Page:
I could continue, expecting to arrive at the lake within another half hour. That’s not so bad, but it puts my return to the car an hour behind schedule. The rain had stopped, but the sky was still threatening. The only blue sky I could see was a thin ribbon along the divide. The “mostly sunny” forecast looked to be true, if you were east of the divide. Here, it looked like it might rain again. Finally, I’d managed to keep my feet mostly dry until I headed off trail. Once I was walking through grass my pants were wet below the knee and my feet were thoroughly wet. And today I wore my hiking shoes, not the boots. With the boots my feet probably would have stayed dry. And I’d certainly be happier in boots when crossing this talus field. (New rule: wear the boots if the hike goes off trail.)

So I decided to turn around.

No big deal. I can get to Pettingell if I decide I like camping. Or, if I hit the trail at 7:00 instead of 7:40. And wearing boots and carrying a map. (It looks like I didn’t need to cross the talus field after all. That would have been the hard way.)

I cautiously worked my way down the slope back to Nokoni, where I selected a large flat boulder to sit on and eat my lunch. By now the clouds had broken up a little bit, providing alternating sunshine and shadow. I took off my shoes and socks, wrung out the socks, and set them on the rock to dry. But the sunshine was fleeting and a breeze kicked up and my socks never had a chance to dry out. I wasn’t looking forward to hiking ten miles with wet feet.

The weather did clear up quite a bit. Back in the valley, once I got below the lake, I was in sunshine again. The clouds were just hanging around the peaks. About half way back to North Inlet Falls I was finally able to take off my rain jacket for the first time in five hours.

Upper North Inlet valley

Upper North Inlet valley

On the way out I took a couple of short breaks. The Upper North Inlet valley is one of the remotest areas in the park and the steep terrain below Nokoni means the view is often unobstructed by trees. I paused several times to take in this view. I also took a short break at Big Pool to eat some fruit. I was back to the car shortly after five. I was happy to put on dry shoes and socks and surprised that the wet-footed hike out wasn’t the least bit uncomfortable.


Up Down
Trailhead 07:37 AM 05:11 PM
Cascade Falls 08:40 AM 04:02 PM
Big Pool 09:09 AM 02:41 PM
Ptarmigan Creek 09:51 AM 02:20 PM
Lake Nokoni 11:24 AM 01:01 PM

Lake Nanita

Friday, July 17

This hike has been on my list for three years. I decided this spring that I would finally go there. I’ve been psyching myself up for this one for about two weeks. This would be the longest hike I’ve ever attempted – 11.1 miles each way according to Foster. I’m struggling to come up with the right words to describe my feelings. I wasn’t exactly anxious (as in filled with anxiety). Intimidated isn’t the right word either.

I hiked a portion of the North Inlet trail a few years ago when I visited Bench Lake. You go nearly seven miles up that trail to Ptarmigan Creek before heading straight up the slope. Those first seven miles are fairly mellow – you gain only about a thousand feet of elevation. The last few miles to Lakes Nokoni and Nanita are steeper, but the net climb for the eleven miles is only about 2400′.

So even though it’s quite a long hike I expected to be able to make good time. My plan was to arrive at the trailhead by seven and I guessed I could make it to Nanita in five hours. Allow an hour of lounging at the lakes and I should be back to the car by six. The drive to the trailhead is a bit over two hours (I-70 and Berthoud Pass) and the trip home another two and a half hours (over Trail Ridge Road) and it would be a very full day – leave the house before five and return at eight thirty. That was the plan, anyway.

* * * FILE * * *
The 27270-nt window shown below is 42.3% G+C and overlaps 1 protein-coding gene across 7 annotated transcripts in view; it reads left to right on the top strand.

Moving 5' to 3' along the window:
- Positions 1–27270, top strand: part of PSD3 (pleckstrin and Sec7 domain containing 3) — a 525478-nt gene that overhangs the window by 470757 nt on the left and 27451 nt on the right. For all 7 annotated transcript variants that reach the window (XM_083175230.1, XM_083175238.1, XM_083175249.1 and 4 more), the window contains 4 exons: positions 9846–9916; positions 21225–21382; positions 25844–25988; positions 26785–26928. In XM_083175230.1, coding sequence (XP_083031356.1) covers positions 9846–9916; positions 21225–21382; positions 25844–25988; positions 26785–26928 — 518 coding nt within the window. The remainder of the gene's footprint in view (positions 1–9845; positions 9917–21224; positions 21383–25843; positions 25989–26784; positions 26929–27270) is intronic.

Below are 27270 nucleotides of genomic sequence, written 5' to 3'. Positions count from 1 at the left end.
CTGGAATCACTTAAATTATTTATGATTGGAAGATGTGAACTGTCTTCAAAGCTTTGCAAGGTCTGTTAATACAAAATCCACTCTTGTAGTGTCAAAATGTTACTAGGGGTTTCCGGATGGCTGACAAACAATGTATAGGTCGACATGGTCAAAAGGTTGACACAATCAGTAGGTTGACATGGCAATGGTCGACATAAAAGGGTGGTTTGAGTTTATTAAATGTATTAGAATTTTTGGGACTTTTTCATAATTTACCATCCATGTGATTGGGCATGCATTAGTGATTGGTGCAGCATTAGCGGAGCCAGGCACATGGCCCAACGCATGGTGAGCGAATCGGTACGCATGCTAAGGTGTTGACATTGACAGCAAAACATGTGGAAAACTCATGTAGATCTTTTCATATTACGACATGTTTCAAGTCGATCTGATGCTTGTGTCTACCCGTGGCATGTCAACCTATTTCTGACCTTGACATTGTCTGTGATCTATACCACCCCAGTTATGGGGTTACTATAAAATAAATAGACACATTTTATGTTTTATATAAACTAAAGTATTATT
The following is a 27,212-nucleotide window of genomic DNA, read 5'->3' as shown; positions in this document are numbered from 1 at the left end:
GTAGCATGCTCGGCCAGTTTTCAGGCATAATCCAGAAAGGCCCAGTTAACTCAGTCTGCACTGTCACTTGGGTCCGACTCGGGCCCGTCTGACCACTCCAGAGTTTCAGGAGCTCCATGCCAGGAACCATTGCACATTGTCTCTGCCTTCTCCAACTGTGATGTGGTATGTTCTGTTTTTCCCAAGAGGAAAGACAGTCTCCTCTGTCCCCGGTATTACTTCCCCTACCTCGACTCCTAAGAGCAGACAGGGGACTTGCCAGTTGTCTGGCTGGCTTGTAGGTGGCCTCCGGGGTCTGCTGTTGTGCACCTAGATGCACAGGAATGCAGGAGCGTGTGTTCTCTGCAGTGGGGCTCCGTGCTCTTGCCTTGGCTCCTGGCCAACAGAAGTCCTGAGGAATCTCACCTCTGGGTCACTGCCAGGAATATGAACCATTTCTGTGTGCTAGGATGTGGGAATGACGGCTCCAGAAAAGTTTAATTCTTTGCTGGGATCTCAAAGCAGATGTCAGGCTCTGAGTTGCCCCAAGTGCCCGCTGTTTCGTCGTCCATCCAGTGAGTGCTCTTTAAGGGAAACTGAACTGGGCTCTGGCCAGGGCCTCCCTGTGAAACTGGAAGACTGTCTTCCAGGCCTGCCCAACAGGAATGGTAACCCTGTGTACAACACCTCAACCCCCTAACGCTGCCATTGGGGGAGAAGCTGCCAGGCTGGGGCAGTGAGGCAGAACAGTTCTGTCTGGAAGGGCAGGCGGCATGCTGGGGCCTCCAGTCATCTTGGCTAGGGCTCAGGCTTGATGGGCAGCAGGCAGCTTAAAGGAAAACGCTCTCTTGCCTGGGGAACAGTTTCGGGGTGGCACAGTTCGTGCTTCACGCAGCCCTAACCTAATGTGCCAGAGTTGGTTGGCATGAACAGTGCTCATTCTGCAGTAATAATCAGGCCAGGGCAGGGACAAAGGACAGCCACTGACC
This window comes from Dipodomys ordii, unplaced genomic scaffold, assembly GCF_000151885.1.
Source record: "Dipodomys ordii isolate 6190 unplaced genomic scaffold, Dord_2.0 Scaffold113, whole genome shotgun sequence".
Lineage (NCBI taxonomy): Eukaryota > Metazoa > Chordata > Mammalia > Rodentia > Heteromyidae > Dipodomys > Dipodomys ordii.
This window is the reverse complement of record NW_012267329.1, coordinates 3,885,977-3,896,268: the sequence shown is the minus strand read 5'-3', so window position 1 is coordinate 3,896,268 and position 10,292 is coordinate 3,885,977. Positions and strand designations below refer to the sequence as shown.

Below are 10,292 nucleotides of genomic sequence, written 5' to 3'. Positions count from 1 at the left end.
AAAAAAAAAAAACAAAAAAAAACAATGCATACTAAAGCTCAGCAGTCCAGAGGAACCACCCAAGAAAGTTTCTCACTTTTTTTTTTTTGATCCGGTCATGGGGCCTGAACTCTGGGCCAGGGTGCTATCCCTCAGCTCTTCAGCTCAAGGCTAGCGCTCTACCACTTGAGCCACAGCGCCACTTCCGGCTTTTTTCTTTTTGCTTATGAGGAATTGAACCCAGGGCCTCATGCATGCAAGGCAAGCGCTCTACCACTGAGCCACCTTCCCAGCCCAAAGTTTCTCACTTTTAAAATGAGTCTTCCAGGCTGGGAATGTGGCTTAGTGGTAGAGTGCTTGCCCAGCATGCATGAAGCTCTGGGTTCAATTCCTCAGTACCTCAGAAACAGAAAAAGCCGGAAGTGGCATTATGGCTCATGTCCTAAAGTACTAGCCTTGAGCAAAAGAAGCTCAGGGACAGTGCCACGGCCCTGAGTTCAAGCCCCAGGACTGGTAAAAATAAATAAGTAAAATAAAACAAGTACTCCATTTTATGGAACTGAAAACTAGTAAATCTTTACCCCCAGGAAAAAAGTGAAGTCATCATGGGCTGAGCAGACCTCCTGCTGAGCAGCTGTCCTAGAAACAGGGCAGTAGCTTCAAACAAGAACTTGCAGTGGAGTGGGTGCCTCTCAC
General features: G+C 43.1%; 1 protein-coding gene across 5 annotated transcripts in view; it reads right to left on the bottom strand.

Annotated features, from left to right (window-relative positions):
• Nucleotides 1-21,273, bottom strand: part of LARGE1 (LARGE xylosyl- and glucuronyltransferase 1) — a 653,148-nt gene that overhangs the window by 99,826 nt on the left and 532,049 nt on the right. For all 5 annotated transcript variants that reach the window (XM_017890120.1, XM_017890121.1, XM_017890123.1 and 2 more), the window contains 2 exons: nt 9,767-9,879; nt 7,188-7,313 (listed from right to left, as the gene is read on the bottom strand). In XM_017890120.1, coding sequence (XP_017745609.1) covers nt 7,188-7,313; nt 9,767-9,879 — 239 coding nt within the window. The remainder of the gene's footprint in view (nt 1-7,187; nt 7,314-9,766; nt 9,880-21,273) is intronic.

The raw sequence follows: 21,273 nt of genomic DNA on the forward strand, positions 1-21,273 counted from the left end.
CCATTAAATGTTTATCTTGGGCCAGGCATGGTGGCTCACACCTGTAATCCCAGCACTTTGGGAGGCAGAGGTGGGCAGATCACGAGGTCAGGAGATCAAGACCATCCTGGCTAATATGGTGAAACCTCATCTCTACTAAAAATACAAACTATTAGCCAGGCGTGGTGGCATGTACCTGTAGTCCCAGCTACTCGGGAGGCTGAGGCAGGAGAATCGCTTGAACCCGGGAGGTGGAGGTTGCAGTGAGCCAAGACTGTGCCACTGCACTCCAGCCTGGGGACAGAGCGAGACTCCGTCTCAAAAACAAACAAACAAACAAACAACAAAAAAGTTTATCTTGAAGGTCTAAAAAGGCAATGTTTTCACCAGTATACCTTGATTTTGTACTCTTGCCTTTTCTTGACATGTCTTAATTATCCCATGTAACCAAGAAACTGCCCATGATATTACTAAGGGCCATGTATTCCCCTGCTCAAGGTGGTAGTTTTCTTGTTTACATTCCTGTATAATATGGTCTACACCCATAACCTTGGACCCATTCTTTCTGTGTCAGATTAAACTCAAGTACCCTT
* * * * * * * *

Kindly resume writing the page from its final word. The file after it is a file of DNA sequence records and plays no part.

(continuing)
I was out the door at 4:30. Traffic was very light and I made good time, jetting over Berthoud Pass. The sun was beginning to light the sky; the mountains to the north were still in silhouette but the wispy banners of clouds above them were lit pink and periwinkle. It was still fairly chilly and I had the heater on. The Fraser valley was blanketed with a layer of ground fog.

I made the trailhead by 6:30 and was on the trail at 6:40. It was cool enough I could have worn a light jacket but I expected to work into a lather fairly quickly. The first mile or so is more a dirt road than a trail – this provides access to a private cabin that’s on Park land. I started working the math in my head. If I manage the first three miles in an hour (a very quick pace for hiking), I would only need to average two miles an hour for the rest of the hike to maintain my schedule. I couldn’t help but recall than I failed to maintain that rate on my last three hikes.

I passed Cascade Falls in exactly an hour, and was at Big Pool in ninety minutes. I was thinking that Big Pool was five miles in, but that couldn’t be right. That would mean I was averaging well over three miles per hour. (Big Pool is 4.8 miles from the trailhead.) After two and a quarter hours I crossed Ptarmigan Creek. I was making very good time. The trail was every bit as easy as I remembered it.

My hike to Bench Lake was not the most pleasant hike. All was going well until I began my descent from the lake. I have difficulty with steep descents and this one was no exception. At my moment of greatest unease, one of my water bottles came out of its pocket and tumbled out of sight, lost. Of course it was the full bottle and not the half full one. So I had to manage my water on a warm day. Then, back on the trail, my ankle started to hurt. I thought perhaps I had an insect or spider bite. It was swollen and red, but I hadn’t twisted it. So the hike out was warm, thirsty, and somewhat painful.

But that was then.

Passing Ptarmigan Creek I was finally on new trail. From here to the Lake Nanita trail spur the trail remains fairly flat. It’s about a mile from Ptarmigan Creek to the junction. From there the trail descends a bit to cross the stream at North Inlet Falls. It is here that the (modest) climb to the lakes begins.